I am so sick of “Here Comes Santa Claus.” It’s been playing in my house, in one form or another, at least 3-5 times a day since late September, often with miscellaneous grunts of frustration thrown in for spice.
People who complain about seeing Christmas ornaments in stores the day after Halloween have NOTHING on a home with a young piano student. There have been times when I felt that hearing even one more note of this song would be enough to send me over the edge. But it’s been worth it.
November marked the completion of Eleanor’s first year of piano lessons, and either as a result of this or perhaps other factors, her teacher decided to give her a very advanced piece to play for the holiday recital this year. Her arrangement of “Here Comes Santa Claus” features eighth notes, flats, sharps, and lots of tricky fingering (cross-overs, position changes, and other things that frequently foul up the beginning pianist). This is unusual for a kid who is still in the “primer” stage of lessons. She’s only five, and to tell the truth, I had serious doubts when I first saw the music.
And then . . . she had to have it MEMORIZED.
The great thing is that Eleanor tackled the project with enthusiasm, and after many, many, MANY days of practice, had it pretty much ready to go by last Saturday’s recital. She practiced walking up to the piano by herself, playing without too much wiggling around on the bench, and taking a bow afterwards. I’m very proud of how she’s able to focus and work hard.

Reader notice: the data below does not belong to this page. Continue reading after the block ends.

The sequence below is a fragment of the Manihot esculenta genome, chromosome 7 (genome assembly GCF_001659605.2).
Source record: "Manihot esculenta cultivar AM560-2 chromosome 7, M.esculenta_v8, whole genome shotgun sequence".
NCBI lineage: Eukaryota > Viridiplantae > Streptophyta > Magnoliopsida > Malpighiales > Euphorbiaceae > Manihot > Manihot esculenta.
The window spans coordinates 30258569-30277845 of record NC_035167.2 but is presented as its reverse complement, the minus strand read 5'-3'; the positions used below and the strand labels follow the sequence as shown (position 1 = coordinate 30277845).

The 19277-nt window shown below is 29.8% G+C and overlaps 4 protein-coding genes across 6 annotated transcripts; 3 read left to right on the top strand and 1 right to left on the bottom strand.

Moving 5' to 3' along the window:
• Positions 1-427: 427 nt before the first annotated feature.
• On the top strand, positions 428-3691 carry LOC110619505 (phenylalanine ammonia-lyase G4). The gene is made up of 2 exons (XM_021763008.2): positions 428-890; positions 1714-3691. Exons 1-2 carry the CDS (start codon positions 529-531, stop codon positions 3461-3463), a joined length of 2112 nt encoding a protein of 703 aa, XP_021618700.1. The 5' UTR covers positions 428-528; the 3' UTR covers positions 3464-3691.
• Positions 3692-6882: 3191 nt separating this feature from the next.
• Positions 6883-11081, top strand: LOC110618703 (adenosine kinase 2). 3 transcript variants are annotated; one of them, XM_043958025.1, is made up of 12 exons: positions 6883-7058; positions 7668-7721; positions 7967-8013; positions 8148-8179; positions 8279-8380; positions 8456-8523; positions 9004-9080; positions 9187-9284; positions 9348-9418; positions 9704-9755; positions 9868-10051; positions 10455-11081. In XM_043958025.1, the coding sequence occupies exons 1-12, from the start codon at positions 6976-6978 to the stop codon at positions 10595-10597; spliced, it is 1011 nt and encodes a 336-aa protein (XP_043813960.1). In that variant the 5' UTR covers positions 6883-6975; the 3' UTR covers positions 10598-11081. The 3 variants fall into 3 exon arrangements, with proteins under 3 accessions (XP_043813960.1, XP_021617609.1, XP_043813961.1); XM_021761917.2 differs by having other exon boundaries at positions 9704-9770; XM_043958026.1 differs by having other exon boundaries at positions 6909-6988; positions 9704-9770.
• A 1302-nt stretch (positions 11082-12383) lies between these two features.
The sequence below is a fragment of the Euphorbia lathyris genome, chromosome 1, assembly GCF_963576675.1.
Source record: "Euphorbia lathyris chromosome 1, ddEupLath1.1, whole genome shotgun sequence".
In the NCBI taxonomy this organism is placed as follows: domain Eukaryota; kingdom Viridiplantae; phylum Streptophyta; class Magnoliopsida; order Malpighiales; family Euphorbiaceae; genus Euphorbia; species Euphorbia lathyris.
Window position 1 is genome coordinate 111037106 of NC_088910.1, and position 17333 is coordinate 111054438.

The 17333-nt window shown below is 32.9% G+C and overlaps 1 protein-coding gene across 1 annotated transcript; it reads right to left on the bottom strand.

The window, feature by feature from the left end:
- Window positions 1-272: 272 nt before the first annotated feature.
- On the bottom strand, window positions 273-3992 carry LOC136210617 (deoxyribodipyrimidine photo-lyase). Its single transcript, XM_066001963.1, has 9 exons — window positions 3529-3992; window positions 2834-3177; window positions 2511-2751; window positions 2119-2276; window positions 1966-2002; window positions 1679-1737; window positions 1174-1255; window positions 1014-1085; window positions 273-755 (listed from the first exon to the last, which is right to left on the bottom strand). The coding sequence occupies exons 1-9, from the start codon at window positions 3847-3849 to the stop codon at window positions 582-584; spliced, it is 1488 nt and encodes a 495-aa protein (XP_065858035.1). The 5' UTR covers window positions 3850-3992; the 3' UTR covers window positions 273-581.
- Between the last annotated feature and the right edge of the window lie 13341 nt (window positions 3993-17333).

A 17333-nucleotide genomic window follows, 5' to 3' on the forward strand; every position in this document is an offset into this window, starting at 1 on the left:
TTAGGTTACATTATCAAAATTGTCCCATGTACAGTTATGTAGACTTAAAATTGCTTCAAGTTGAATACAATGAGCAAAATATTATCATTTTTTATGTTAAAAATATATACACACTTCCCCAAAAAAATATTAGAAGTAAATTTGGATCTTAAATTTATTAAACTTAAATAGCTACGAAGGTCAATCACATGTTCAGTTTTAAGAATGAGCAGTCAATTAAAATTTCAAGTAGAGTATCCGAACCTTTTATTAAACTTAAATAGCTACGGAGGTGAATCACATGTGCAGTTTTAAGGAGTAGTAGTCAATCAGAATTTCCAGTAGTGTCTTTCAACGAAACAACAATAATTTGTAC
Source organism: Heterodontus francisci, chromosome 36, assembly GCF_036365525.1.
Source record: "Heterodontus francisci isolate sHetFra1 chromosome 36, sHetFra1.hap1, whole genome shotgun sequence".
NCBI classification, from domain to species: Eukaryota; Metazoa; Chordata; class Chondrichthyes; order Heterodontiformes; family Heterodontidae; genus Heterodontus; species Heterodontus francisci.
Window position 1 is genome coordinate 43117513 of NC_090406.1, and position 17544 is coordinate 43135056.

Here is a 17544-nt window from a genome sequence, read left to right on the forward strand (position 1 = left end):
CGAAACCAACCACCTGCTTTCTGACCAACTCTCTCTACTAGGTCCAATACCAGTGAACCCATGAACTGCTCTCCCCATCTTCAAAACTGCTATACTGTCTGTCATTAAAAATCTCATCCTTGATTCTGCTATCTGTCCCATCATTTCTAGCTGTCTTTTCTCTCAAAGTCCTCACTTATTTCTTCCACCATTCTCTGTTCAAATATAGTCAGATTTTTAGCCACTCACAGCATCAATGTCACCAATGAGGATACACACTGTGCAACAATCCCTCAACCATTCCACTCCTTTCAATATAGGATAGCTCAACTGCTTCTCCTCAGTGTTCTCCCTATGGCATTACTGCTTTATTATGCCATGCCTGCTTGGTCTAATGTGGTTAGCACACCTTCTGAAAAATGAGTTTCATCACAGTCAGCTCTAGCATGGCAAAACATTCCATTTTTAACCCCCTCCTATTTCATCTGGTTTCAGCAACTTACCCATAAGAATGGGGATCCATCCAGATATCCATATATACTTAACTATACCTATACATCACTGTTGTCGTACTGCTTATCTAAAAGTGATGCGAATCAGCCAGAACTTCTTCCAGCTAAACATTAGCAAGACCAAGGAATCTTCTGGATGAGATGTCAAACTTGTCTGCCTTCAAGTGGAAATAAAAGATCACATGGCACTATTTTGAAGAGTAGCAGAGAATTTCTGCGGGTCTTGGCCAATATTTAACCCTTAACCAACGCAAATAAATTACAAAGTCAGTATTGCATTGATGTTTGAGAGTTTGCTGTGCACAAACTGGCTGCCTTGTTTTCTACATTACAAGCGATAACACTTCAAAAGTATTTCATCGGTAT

On the day of the performance, she eagerly slipped into her red ruffly Christmas dress (“with a matching headband!” she told anyone who crossed her path), packed up her music folder, and we all headed down to the recital hall.
She was the first person playing in the program . . . and she FROZE.
Yup. That shiny black Steinway on stage was nothing like the piano at home. She didn’t seem nervous or upset, she just looked puzzled: “Where are my fingers supposed to go again?” After a few minutes of being lost, her piano teacher came up and sat next to her, opened her music, and pointed out where she needed to be.
Then Eleanor and I played a duet called “The Snow Lay on the Ground” together, which went off without a hitch. Everyone praised her work, and then she got to go eat cookies.
If there was anything about the performance she found upsetting, she hasn’t mentioned it. When we got home, we made a video of her playing it without mistakes, and she seemed very pleased by that. Besides, we were going to a performance of “Nutcracker” that evening in Provo. It’s simply impossible for a little girl to be upset when she knows ballerinas are next on the menu.
I’m so proud of my little girl! And best of all, I don’t have to hear a single thing about Santa Claus Lane EVER AGAIN.
Eh, well. How about one more time: